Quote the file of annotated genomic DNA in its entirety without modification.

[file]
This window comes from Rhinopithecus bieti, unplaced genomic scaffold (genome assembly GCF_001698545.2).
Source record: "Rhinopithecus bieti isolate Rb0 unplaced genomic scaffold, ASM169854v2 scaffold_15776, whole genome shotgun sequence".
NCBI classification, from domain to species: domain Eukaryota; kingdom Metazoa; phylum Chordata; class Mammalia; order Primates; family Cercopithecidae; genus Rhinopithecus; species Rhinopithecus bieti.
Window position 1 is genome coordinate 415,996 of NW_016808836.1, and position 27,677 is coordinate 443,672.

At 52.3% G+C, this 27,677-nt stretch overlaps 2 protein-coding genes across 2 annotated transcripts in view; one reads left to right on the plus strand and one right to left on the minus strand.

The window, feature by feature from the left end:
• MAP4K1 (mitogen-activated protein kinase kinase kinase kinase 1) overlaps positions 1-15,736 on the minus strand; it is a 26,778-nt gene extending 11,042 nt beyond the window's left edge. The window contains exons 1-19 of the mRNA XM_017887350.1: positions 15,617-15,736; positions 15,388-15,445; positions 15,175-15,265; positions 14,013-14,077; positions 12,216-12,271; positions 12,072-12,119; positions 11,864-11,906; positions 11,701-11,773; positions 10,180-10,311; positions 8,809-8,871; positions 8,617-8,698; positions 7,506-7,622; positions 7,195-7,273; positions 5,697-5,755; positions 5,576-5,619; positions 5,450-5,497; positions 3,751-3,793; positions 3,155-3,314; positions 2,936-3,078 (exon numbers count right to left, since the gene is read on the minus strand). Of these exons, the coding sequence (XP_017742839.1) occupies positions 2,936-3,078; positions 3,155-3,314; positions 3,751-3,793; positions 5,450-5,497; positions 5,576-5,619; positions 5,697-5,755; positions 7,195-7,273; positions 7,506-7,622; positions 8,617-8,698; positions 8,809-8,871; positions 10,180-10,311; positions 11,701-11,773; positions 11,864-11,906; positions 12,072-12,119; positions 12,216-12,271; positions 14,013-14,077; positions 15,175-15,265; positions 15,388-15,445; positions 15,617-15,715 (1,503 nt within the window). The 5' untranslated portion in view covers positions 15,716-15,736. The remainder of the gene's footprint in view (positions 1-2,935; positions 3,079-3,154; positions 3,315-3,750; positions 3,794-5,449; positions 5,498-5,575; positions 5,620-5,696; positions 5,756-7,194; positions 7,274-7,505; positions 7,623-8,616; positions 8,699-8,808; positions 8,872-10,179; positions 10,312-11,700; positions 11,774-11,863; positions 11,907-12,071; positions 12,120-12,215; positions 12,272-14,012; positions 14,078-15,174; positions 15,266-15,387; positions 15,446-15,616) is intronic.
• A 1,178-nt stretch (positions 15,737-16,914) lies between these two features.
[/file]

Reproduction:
This window comes from Rhinopithecus bieti, unplaced genomic scaffold (genome assembly GCF_001698545.2).
Source record: "Rhinopithecus bieti isolate Rb0 unplaced genomic scaffold, ASM169854v2 scaffold_15776, whole genome shotgun sequence".
NCBI classification, from domain to species: domain Eukaryota; kingdom Metazoa; phylum Chordata; class Mammalia; order Primates; family Cercopithecidae; genus Rhinopithecus; species Rhinopithecus bieti.
Window position 1 is genome coordinate 415,996 of NW_016808836.1, and position 27,677 is coordinate 443,672.

At 52.3% G+C, this 27,677-nt stretch overlaps 2 protein-coding genes across 2 annotated transcripts in view; one reads left to right on the plus strand and one right to left on the minus strand.

The window, feature by feature from the left end:
• MAP4K1 (mitogen-activated protein kinase kinase kinase kinase 1) overlaps positions 1-15,736 on the minus strand; it is a 26,778-nt gene extending 11,042 nt beyond the window's left edge. The window contains exons 1-19 of the mRNA XM_017887350.1: positions 15,617-15,736; positions 15,388-15,445; positions 15,175-15,265; positions 14,013-14,077; positions 12,216-12,271; positions 12,072-12,119; positions 11,864-11,906; positions 11,701-11,773; positions 10,180-10,311; positions 8,809-8,871; positions 8,617-8,698; positions 7,506-7,622; positions 7,195-7,273; positions 5,697-5,755; positions 5,576-5,619; positions 5,450-5,497; positions 3,751-3,793; positions 3,155-3,314; positions 2,936-3,078 (exon numbers count right to left, since the gene is read on the minus strand). Of these exons, the coding sequence (XP_017742839.1) occupies positions 2,936-3,078; positions 3,155-3,314; positions 3,751-3,793; positions 5,450-5,497; positions 5,576-5,619; positions 5,697-5,755; positions 7,195-7,273; positions 7,506-7,622; positions 8,617-8,698; positions 8,809-8,871; positions 10,180-10,311; positions 11,701-11,773; positions 11,864-11,906; positions 12,072-12,119; positions 12,216-12,271; positions 14,013-14,077; positions 15,175-15,265; positions 15,388-15,445; positions 15,617-15,715 (1,503 nt within the window). The 5' untranslated portion in view covers positions 15,716-15,736. The remainder of the gene's footprint in view (positions 1-2,935; positions 3,079-3,154; positions 3,315-3,750; positions 3,794-5,449; positions 5,498-5,575; positions 5,620-5,696; positions 5,756-7,194; positions 7,274-7,505; positions 7,623-8,616; positions 8,699-8,808; positions 8,872-10,179; positions 10,312-11,700; positions 11,774-11,863; positions 11,907-12,071; positions 12,120-12,215; positions 12,272-14,012; positions 14,078-15,174; positions 15,266-15,387; positions 15,446-15,616) is intronic.
• A 1,178-nt stretch (positions 15,737-16,914) lies between these two features.